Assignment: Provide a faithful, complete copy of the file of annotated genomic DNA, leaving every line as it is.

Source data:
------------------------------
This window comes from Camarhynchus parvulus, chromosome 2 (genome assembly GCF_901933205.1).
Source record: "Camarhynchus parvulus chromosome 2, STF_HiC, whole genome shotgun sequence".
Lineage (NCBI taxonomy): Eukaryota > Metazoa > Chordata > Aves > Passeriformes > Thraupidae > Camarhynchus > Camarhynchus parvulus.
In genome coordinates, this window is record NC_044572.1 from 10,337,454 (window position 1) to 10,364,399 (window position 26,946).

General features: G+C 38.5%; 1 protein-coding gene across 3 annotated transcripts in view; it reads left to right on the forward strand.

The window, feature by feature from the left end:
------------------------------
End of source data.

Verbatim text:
This window comes from Camarhynchus parvulus, chromosome 2 (genome assembly GCF_901933205.1).
Source record: "Camarhynchus parvulus chromosome 2, STF_HiC, whole genome shotgun sequence".
Lineage (NCBI taxonomy): Eukaryota > Metazoa > Chordata > Aves > Passeriformes > Thraupidae > Camarhynchus > Camarhynchus parvulus.
In genome coordinates, this window is record NC_044572.1 from 10,337,454 (window position 1) to 10,364,399 (window position 26,946).

General features: G+C 38.5%; 1 protein-coding gene across 3 annotated transcripts in view; it reads left to right on the forward strand.

The window, feature by feature from the left end: